it doesn't surprise that this book won the pulitzer prize. it's an ambitious novel, cleverly constructed, effectively blending life and fiction, containing some beautiful sentences.
this is the story of lyman ward, a historian who has gone into retirement, afflicted by a bone disease that has resulted in the amputation of his right leg, living alone in the house that was his grandparents, and it is also about his grandmother, susan burling ward, an artist and writer, who moved from the east with her engineer husband, oliver, to the western frontier. we are shunted back and forth in time, from lyman in his present (1970), to the depiction of susan's life in a biography he is creating about her, and also to her letters to her first love and best friend, augusta (drake) hudson.
it behooves me to acknowledge that stegner did not write the wonderful letters between susan and augusta. with names and other personal details changed, these are in fact real letters written to helen (dekay) gilder, the source material for the novel he alludes to in the acknowledgement at the beginning, some of which were published as A Victorian Gentlewoman in the Far West: The Reminiscences of Mary Hallock Foote. between the disclaimer and how i felt when reading these letters, i thought they didn't seem his, and on doing a quick web search discovered the existence of mrs. foote. The basic details seem to be these: stegner asked for permission to use the letters, was given permission by family members, except that one planned to publish the letters in their entirety, and so did not want him to publicly acknowledge them. the disclaimer at the beginning of the novel was hit upon, but people later said he was wrong to use them wholesale without proper credit, and that, furthermore, he had defamed the character of mrs. foote when his fictionalization diverged from her true life. as far at that goes, i can see no difficulty with the second point: he quite plainly states he is using this life as a model for his story, that is not a "family history". as to the first? well, that one's a little tougher. ideally he would have recreated the letters, or referenced them but it doesn't appear to me that this was done maliciously, but only to accede to the wishes of the heirs. as it stands, i think their use only underscores the feat of engineering that is this novel's construction, as they serve as the backbone to the two imagined tales refracted from them to the stories of lyman and his grandmother.
the three narrative ropes are braided together masterfully and the echoes of the grandmother he depicts are often found in his perspective of his own time. lyman sees no joy in his future and is determined to cast his eyes back to the past, to the story of his grandparents, to blot out his own life. when he returns us to his grandparents' story, each time i am grateful to be away from him, from his pain and frustration, because despite the anxieties in the life of susan and oliver, these accounts are expansive, gorgeous at times, describing the places and adventures and misadventures of their search for a place where both of them can find balance, that angle of repose that gives the book its title.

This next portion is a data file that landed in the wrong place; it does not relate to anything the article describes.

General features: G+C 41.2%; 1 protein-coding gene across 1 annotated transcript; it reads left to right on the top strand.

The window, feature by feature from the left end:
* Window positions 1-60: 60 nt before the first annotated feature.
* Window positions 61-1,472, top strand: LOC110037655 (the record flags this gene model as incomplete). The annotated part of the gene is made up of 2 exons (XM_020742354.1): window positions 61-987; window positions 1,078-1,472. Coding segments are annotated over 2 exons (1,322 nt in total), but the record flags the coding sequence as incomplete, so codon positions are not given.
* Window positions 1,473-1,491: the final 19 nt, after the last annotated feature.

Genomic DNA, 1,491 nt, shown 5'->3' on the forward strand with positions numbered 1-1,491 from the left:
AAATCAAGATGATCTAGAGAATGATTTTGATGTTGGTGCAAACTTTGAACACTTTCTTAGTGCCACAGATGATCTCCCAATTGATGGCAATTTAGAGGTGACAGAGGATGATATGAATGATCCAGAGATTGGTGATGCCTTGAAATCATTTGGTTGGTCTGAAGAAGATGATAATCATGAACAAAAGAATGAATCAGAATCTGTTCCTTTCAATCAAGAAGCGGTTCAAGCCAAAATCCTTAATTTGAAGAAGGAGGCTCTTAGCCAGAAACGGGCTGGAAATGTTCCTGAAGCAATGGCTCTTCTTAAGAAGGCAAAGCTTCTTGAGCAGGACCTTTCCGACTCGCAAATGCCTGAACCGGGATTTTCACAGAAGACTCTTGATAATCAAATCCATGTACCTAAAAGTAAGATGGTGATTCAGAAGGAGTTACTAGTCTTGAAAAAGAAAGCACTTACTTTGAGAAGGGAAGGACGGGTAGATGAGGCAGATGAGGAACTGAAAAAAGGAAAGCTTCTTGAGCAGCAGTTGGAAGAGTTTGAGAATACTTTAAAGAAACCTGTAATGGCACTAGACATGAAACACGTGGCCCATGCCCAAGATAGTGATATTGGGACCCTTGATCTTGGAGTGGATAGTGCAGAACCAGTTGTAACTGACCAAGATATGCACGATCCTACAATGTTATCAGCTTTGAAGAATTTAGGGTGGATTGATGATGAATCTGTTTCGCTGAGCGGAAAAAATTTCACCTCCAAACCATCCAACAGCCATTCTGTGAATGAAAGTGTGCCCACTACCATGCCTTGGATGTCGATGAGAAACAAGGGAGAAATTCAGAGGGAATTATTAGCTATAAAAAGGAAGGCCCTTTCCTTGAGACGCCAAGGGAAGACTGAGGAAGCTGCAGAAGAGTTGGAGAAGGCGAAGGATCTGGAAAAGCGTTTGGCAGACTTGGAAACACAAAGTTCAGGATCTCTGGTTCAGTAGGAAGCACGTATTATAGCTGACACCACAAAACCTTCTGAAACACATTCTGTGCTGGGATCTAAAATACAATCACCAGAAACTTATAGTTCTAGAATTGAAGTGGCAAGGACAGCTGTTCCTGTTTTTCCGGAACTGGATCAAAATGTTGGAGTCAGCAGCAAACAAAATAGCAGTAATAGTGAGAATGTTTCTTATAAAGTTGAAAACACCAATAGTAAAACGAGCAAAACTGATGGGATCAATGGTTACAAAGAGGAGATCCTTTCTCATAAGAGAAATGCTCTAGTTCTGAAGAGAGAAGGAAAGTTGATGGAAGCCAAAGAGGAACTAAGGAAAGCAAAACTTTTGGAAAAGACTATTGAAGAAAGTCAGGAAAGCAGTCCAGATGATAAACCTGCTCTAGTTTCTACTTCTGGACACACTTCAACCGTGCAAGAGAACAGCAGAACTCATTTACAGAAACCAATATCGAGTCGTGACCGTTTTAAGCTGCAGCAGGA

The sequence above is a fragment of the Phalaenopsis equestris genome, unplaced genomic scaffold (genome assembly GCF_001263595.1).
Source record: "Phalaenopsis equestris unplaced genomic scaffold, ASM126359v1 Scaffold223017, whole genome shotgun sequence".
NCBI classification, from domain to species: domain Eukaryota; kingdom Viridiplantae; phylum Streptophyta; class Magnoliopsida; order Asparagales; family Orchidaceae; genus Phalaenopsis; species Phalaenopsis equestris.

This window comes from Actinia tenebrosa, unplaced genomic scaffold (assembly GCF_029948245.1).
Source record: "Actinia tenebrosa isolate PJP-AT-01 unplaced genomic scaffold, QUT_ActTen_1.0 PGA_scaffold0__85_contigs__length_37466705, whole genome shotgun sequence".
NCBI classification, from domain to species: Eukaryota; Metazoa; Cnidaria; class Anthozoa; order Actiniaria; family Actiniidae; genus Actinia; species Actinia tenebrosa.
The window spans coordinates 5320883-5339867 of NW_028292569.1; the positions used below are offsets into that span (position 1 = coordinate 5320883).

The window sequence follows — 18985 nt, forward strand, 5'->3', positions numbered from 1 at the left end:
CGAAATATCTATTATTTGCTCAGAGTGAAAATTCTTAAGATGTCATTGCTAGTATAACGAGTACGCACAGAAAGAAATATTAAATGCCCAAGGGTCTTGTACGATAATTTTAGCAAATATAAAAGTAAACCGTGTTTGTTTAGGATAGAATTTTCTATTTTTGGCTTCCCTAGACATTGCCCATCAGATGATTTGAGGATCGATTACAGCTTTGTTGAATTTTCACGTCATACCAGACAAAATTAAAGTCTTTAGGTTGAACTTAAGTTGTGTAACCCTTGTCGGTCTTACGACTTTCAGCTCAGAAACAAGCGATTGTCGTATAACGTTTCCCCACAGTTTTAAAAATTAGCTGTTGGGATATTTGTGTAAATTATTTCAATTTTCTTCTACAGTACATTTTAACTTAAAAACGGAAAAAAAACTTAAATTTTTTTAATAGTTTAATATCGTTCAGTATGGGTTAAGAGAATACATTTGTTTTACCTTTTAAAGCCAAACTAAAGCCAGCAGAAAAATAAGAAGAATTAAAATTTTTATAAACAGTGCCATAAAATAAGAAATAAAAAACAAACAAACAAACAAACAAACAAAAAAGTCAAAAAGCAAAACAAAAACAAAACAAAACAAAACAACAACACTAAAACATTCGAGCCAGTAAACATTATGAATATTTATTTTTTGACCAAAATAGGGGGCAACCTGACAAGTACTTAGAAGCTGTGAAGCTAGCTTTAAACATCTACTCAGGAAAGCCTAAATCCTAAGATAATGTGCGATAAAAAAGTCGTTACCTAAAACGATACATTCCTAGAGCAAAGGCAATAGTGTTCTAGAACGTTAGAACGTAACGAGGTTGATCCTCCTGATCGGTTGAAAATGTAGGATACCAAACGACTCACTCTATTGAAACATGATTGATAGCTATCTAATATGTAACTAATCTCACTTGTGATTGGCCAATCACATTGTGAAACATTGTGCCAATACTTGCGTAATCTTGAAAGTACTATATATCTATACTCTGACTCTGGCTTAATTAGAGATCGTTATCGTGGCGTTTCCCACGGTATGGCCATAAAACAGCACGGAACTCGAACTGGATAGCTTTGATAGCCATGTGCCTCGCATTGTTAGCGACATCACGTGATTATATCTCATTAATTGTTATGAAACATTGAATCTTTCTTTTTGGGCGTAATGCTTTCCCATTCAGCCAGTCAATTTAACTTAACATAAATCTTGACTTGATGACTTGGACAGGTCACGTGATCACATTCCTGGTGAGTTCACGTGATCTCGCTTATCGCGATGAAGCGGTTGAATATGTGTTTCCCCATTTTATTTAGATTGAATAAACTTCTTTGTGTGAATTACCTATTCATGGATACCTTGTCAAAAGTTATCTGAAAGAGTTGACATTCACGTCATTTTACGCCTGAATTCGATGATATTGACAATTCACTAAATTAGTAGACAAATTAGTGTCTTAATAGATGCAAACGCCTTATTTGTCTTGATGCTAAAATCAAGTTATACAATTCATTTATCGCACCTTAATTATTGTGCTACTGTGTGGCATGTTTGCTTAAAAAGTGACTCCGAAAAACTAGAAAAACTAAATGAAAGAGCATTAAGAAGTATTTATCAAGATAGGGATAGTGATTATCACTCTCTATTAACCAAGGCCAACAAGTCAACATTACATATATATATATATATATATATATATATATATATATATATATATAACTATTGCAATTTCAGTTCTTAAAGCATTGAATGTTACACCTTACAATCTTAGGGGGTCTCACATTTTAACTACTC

why only three stars? admittedly, there is a lot to admire in this book but as beautifully constructed as it is, i felt removed from the characters. i do not say that they weren't well drawn, or that i didn't like any of them (oliver ward is the best of these people -- and it's clear that stegner wants you to know it) but i felt they kept me out, and that lyman (and stegner's) admiration for the stoic, and emotionally distant kept me from fully embracing them. in that respect, i feel it is a very WASP-y novel, and these books always seem to leave me on the outside looking in.
things that really irritated me:
- lyman's repeated use of the german phrase "ohne bustenhalter" when talking about shelley, the daughter of his caregiver ada, and short-term secretary. i get it: lyman's inhibited sexuality clashes with the free-wheeling era in which he currently lives, and it's probably easier for him to fixate on a woman's braless breasts in another language. maybe i am echoing shelley's part in questioning the biography he is writing for its sexual inhibition as i chafe against this phrase. maybe stegner wants to piss me off with this, i don't know.
- the ending of lyman's story. i do not find fault with the final paragraph, but the events immediately preceding it. what serves as the climax seems an impatient clutching of loose ends fashioned into a rough knot. i know the novel is long but this seemed like a cop out.
what i really liked best about this book were all the questions i ended up having; there is so much to consider in the fact of it, the overlap, the deconstruction of its fiction and realism: how the letters drove the book in fiction and in life; how shelley questions lyman's book as it unfolds inside the book i was reading; how much of any life has its truth revealed to anyone outside of that person's private thoughts. while i resist the ending, i accept the sum of its parts, and the reflection of the writer's craft that is perhaps its greatest revelation.